F# provides map methods for most collection types, including lists, arrays, and sets. The following examples use lists. The syntax is List.map <the function> <the list>.

// List integerList was defined previously: 
//let integerList = [ 1; 2; 3; 4; 5; 6; 7 ] 

// You can send the function argument by name, if an appropriate function 
// is available. The following expression uses squareIt. 
let squareAll = List.map squareIt integerList

// The following line displays [1; 4; 9; 16; 25; 36; 49]
printfn "%A" squareAll

// Or you can define the action to apply to each list element inline. 
// For example, no function that tests for even integers has been defined, 
// so the following expression defines the appropriate function inline. 
// The function returns true if n is even; otherwise it returns false. 
let evenOrNot = List.map (fun n -> n % 2 = 0) integerList

// The following line displays [false; true; false; true; false; true; false]
printfn "%A" evenOrNot

For more information, see Lists (F#).

Finally, if a function has first-class status in a language, you must be able to return it as the value of a function call, just as you return other types, such as integers and strings.

The following function calls return integers and display them.

// Function doubleIt is defined in a previous example. 
//let doubleIt = fun n -> 2 * n
System.Console.WriteLine(doubleIt 3)
System.Console.WriteLine(squareIt 4)

The following function call returns a string.

// str is defined in a previous section. 
//let str = "F#" 
let lowercase = str.ToLower()

The following function call, declared inline, returns a Boolean value. The value displayed is True.

System.Console.WriteLine((fun n -> n % 2 = 1) 15)

The ability to return a function as the value of a function call is the second characteristic of higher-order functions. In the following example, checkFor is defined to be a function that takes one argument, item, and returns a new function as its value. The returned function takes a list as its argument, lst, and searches for item in lst. If item is present, the function returns true. If item is not present, the function returns false. As in the previous section, the following code uses a provided list function, List.exists, to search the list.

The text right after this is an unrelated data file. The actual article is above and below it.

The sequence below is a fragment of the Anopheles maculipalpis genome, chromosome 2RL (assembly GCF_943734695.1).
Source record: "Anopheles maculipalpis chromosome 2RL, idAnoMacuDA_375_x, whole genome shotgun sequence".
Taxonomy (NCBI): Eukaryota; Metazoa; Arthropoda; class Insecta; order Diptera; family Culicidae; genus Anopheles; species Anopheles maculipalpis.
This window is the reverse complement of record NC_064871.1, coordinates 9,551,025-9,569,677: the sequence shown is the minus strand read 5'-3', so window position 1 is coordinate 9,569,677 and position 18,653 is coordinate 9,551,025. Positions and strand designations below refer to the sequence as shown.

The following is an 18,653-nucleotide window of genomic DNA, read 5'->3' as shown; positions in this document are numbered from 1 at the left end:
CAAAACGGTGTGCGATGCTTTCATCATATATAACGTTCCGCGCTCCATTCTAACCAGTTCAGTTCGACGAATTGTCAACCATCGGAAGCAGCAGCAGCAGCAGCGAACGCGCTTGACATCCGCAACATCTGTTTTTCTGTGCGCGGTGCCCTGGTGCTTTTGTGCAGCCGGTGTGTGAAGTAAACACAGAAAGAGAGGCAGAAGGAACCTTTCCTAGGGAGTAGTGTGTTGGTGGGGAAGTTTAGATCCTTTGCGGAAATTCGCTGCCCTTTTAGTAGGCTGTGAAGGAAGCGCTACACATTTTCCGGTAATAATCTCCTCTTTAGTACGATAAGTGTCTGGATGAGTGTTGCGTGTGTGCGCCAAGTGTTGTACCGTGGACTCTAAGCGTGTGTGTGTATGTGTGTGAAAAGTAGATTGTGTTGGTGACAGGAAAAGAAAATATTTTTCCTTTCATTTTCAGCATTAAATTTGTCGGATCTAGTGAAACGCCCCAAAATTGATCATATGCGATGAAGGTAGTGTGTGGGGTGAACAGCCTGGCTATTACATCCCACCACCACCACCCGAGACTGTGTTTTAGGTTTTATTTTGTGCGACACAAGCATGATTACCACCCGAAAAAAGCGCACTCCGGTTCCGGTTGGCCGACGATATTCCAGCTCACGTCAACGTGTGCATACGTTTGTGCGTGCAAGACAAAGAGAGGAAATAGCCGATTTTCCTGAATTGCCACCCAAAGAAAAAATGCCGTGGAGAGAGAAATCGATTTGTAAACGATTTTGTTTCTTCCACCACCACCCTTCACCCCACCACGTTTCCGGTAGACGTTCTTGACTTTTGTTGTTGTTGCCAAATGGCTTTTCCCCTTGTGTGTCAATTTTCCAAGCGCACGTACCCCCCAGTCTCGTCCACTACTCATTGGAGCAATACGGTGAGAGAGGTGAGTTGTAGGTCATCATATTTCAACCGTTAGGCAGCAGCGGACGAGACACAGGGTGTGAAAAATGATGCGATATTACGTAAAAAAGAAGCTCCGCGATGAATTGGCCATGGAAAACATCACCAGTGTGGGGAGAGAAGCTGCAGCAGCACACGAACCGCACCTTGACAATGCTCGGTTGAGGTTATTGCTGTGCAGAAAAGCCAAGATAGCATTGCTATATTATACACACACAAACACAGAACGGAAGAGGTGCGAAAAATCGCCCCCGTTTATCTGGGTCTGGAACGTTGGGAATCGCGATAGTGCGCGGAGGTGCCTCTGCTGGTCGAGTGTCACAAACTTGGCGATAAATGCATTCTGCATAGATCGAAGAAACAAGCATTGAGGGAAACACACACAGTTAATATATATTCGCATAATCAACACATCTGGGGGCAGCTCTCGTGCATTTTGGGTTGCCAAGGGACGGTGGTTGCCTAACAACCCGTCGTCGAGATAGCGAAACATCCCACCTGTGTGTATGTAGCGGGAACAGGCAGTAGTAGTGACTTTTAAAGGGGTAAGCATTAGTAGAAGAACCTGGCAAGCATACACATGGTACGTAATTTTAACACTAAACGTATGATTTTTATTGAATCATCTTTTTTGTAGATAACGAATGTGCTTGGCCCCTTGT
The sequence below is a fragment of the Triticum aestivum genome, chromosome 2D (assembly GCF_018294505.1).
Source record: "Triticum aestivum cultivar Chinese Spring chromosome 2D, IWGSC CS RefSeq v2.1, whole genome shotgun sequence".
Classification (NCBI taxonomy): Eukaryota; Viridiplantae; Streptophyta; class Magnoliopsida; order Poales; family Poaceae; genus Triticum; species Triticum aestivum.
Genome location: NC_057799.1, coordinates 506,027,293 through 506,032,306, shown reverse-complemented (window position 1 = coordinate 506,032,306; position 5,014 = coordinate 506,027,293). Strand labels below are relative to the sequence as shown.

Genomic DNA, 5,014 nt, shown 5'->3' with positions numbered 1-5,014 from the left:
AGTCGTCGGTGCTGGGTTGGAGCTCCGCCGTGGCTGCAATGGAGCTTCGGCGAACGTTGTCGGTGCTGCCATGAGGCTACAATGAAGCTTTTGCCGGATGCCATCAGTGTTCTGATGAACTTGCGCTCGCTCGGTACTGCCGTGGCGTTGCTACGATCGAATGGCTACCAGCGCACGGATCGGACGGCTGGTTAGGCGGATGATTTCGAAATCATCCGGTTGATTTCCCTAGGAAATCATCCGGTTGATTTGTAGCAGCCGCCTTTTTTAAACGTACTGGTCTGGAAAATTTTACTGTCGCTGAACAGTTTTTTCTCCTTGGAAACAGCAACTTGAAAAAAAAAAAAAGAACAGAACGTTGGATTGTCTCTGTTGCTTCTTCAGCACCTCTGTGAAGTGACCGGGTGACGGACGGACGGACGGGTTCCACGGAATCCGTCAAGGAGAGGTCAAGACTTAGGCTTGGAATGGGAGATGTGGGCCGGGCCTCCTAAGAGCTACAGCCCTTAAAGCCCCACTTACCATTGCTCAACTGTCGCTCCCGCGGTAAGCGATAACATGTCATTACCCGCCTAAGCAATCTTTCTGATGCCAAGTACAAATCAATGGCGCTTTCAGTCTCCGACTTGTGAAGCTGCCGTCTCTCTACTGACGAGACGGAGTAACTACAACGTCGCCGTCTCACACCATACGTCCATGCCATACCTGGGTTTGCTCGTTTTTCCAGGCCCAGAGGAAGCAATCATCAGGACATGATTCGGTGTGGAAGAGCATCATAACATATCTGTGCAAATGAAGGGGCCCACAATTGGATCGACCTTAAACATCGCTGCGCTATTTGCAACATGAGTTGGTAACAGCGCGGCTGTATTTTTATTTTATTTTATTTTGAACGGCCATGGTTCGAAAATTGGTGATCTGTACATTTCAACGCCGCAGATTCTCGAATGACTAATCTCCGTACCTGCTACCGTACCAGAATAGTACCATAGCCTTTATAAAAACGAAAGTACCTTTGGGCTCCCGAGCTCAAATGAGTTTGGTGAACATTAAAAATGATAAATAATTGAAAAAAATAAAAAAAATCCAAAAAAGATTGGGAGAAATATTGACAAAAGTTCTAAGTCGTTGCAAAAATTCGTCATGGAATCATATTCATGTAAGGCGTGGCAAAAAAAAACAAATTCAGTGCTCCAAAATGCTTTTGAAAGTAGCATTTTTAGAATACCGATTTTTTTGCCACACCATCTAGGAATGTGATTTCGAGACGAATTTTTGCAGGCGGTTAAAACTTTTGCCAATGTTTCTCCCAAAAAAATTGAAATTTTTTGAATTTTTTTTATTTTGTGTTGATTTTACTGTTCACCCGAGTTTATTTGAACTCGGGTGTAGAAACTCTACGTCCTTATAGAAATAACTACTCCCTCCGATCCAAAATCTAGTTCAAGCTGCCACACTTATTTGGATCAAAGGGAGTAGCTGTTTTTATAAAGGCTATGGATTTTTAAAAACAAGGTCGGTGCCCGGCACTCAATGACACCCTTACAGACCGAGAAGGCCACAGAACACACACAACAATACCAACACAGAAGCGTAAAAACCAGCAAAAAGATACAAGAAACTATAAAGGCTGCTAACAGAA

let checkFor item = 
    let functionToReturn = fun lst ->
                           List.exists (fun a -> a = item) lst
    functionToReturn

The following code uses checkFor to create a new function that takes one argument, a list, and searches for 7 in the list.

// integerList and stringList were defined earlier. 
//let integerList = [ 1; 2; 3; 4; 5; 6; 7 ] 
//let stringList = [ "one"; "two"; "three" ]

// The returned function is given the name checkFor7.  
let checkFor7 = checkFor 7

// The result displayed when checkFor7 is applied to integerList is True.
System.Console.WriteLine(checkFor7 integerList)

// The following code repeats the process for "seven" in stringList.
let checkForSeven = checkFor "seven" 

// The result displayed is False.
System.Console.WriteLine(checkForSeven stringList)

The following example uses the first-class status of functions in F# to declare a function, compose, that returns a composition of two function arguments.

// Function compose takes two arguments. Each argument is a function  
// that takes one argument of the same type. The following declaration 
// uses lambda expresson syntax. 
let compose = 
    fun op1 op2 ->
        fun n ->
            op1 (op2 n)

// To clarify what you are returning, use a nested let expression: 
let compose2 = 
    fun op1 op2 ->
        // Use a let expression to build the function that will be returned. 
        let funToReturn = fun n ->
                            op1 (op2 n)
        // Then just return it.
        funToReturn

// Or, integrating the more concise syntax: 
let compose3 op1 op2 =
    let funToReturn = fun n ->
                        op1 (op2 n)
    funToReturn
Note Note